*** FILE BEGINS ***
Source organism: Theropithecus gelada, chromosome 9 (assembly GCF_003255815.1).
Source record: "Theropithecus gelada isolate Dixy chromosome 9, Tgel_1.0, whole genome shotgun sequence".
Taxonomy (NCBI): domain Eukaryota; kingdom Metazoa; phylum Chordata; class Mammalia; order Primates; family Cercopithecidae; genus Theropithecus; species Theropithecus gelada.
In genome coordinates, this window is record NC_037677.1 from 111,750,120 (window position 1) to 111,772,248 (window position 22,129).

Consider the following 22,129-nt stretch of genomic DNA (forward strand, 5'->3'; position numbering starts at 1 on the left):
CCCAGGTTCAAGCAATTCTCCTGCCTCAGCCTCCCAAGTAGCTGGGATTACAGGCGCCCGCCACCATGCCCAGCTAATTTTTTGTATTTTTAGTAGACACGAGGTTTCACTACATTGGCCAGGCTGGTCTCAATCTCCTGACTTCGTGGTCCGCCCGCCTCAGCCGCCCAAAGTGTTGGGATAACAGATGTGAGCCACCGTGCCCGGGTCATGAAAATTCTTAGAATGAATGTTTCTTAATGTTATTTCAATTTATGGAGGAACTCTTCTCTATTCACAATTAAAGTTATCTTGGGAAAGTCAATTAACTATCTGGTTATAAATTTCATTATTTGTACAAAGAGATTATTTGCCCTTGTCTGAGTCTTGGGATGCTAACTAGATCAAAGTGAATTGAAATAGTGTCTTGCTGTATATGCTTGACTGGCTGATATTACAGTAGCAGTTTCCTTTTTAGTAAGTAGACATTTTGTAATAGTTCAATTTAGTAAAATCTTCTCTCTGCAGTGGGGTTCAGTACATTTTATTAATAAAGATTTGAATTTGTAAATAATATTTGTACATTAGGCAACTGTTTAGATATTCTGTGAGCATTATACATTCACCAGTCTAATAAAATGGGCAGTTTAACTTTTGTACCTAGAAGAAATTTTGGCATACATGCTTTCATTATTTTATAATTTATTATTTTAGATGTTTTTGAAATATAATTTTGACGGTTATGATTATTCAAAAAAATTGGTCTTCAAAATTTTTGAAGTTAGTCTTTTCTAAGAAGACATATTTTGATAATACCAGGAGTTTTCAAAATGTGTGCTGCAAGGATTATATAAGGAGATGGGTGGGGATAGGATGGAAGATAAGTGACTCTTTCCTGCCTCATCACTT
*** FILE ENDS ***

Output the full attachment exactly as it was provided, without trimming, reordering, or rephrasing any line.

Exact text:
Source organism: Theropithecus gelada, chromosome 9 (assembly GCF_003255815.1).
Source record: "Theropithecus gelada isolate Dixy chromosome 9, Tgel_1.0, whole genome shotgun sequence".
Taxonomy (NCBI): domain Eukaryota; kingdom Metazoa; phylum Chordata; class Mammalia; order Primates; family Cercopithecidae; genus Theropithecus; species Theropithecus gelada.
In genome coordinates, this window is record NC_037677.1 from 111,750,120 (window position 1) to 111,772,248 (window position 22,129).

Consider the following 22,129-nt stretch of genomic DNA (forward strand, 5'->3'; position numbering starts at 1 on the left):
CCCAGGTTCAAGCAATTCTCCTGCCTCAGCCTCCCAAGTAGCTGGGATTACAGGCGCCCGCCACCATGCCCAGCTAATTTTTTGTATTTTTAGTAGACACGAGGTTTCACTACATTGGCCAGGCTGGTCTCAATCTCCTGACTTCGTGGTCCGCCCGCCTCAGCCGCCCAAAGTGTTGGGATAACAGATGTGAGCCACCGTGCCCGGGTCATGAAAATTCTTAGAATGAATGTTTCTTAATGTTATTTCAATTTATGGAGGAACTCTTCTCTATTCACAATTAAAGTTATCTTGGGAAAGTCAATTAACTATCTGGTTATAAATTTCATTATTTGTACAAAGAGATTATTTGCCCTTGTCTGAGTCTTGGGATGCTAACTAGATCAAAGTGAATTGAAATAGTGTCTTGCTGTATATGCTTGACTGGCTGATATTACAGTAGCAGTTTCCTTTTTAGTAAGTAGACATTTTGTAATAGTTCAATTTAGTAAAATCTTCTCTCTGCAGTGGGGTTCAGTACATTTTATTAATAAAGATTTGAATTTGTAAATAATATTTGTACATTAGGCAACTGTTTAGATATTCTGTGAGCATTATACATTCACCAGTCTAATAAAATGGGCAGTTTAACTTTTGTACCTAGAAGAAATTTTGGCATACATGCTTTCATTATTTTATAATTTATTATTTTAGATGTTTTTGAAATATAATTTTGACGGTTATGATTATTCAAAAAAATTGGTCTTCAAAATTTTTGAAGTTAGTCTTTTCTAAGAAGACATATTTTGATAATACCAGGAGTTTTCAAAATGTGTGCTGCAAGGATTATATAAGGAGATGGGTGGGGATAGGATGGAAGATAAGTGACTCTTTCCTGCCTCATCACTT